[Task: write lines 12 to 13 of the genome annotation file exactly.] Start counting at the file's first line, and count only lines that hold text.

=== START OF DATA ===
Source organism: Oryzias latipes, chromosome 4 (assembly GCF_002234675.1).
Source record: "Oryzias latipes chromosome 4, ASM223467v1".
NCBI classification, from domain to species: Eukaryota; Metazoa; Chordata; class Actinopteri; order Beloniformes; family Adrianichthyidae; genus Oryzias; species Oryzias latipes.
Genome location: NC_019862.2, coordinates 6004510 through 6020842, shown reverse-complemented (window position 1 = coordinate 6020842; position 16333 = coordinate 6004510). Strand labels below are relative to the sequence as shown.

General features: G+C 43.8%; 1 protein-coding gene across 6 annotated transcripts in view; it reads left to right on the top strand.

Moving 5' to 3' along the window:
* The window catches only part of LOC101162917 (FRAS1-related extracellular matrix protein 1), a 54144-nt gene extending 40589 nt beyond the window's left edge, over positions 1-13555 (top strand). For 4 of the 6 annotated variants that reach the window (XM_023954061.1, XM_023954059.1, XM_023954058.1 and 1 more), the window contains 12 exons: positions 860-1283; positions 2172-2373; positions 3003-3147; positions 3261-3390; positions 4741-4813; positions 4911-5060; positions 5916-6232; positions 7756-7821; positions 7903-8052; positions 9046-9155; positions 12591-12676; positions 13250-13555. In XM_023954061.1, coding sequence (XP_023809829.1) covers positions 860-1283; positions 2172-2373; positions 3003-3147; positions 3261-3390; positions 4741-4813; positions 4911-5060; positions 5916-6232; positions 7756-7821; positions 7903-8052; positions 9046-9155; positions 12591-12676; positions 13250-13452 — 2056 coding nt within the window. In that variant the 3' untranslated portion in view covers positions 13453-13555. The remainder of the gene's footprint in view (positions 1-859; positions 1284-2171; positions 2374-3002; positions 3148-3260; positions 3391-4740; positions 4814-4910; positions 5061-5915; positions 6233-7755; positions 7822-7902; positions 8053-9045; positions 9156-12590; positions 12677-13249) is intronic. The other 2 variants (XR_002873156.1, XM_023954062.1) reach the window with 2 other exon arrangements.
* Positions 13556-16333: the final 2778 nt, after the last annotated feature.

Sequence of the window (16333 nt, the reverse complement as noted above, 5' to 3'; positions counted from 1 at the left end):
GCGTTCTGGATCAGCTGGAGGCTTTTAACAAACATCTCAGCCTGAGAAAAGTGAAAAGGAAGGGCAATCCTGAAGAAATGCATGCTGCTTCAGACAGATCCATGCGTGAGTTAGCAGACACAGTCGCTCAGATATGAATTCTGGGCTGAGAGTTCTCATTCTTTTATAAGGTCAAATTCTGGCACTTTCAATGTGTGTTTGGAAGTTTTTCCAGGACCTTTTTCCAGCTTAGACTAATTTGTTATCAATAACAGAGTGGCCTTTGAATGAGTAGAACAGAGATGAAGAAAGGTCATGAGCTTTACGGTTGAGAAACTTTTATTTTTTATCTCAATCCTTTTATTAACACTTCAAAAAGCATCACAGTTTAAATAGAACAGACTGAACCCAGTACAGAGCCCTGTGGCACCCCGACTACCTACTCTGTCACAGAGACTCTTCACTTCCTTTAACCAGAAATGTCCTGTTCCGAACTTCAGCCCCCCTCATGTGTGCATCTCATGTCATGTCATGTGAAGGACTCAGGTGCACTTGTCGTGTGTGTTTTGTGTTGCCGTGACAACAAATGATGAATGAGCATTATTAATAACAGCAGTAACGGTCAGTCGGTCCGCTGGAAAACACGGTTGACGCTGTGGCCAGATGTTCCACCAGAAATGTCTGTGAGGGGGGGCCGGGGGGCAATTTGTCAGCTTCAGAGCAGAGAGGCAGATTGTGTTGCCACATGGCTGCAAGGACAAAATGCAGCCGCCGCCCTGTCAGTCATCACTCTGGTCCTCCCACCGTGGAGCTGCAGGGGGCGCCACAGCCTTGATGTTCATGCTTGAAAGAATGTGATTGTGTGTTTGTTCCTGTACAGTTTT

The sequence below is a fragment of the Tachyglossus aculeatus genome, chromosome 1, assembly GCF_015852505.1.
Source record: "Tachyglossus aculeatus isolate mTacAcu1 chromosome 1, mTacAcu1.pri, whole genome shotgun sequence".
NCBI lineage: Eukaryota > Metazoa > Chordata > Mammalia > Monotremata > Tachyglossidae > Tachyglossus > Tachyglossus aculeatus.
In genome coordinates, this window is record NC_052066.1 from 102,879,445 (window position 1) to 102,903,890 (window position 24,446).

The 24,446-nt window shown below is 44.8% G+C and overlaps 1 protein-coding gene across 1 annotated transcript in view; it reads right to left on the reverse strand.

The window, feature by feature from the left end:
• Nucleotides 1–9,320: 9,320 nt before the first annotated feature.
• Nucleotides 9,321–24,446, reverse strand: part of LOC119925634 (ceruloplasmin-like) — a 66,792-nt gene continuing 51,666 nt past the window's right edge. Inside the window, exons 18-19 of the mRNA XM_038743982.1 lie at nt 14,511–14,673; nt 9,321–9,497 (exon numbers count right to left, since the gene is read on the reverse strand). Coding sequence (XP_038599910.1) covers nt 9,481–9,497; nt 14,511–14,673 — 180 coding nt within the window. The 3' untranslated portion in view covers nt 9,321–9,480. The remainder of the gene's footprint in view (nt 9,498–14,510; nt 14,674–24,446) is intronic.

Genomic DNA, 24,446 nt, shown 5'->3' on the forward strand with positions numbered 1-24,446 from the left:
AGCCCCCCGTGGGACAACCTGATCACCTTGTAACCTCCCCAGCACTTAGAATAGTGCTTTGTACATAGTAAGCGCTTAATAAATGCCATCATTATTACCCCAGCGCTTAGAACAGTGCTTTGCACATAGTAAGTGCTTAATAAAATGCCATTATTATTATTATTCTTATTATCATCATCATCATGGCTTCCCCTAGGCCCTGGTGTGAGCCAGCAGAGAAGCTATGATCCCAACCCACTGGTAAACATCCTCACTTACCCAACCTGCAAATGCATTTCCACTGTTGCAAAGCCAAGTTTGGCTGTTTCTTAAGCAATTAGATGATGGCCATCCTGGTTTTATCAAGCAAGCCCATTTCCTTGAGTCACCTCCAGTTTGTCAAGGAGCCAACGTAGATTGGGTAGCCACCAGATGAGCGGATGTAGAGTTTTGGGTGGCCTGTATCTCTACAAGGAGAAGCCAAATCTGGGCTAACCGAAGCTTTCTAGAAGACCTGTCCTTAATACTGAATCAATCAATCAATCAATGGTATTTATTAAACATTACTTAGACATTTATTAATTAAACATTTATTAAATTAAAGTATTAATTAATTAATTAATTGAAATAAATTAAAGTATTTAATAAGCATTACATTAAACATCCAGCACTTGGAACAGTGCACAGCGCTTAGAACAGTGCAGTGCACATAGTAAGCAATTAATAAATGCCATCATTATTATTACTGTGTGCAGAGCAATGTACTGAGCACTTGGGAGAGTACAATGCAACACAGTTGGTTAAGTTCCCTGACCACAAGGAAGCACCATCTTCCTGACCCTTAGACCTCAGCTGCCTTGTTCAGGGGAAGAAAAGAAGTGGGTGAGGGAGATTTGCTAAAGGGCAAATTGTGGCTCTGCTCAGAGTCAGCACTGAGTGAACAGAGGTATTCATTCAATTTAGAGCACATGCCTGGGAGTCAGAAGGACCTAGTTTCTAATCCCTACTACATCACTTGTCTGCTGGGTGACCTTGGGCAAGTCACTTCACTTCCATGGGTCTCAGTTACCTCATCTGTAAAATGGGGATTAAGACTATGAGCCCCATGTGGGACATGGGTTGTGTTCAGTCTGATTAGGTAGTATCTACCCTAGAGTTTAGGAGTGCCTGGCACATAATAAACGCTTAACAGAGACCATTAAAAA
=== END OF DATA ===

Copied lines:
Source record: "Tachyglossus aculeatus isolate mTacAcu1 chromosome 1, mTacAcu1.pri, whole genome shotgun sequence".
NCBI lineage: Eukaryota > Metazoa > Chordata > Mammalia > Monotremata > Tachyglossidae > Tachyglossus > Tachyglossus aculeatus.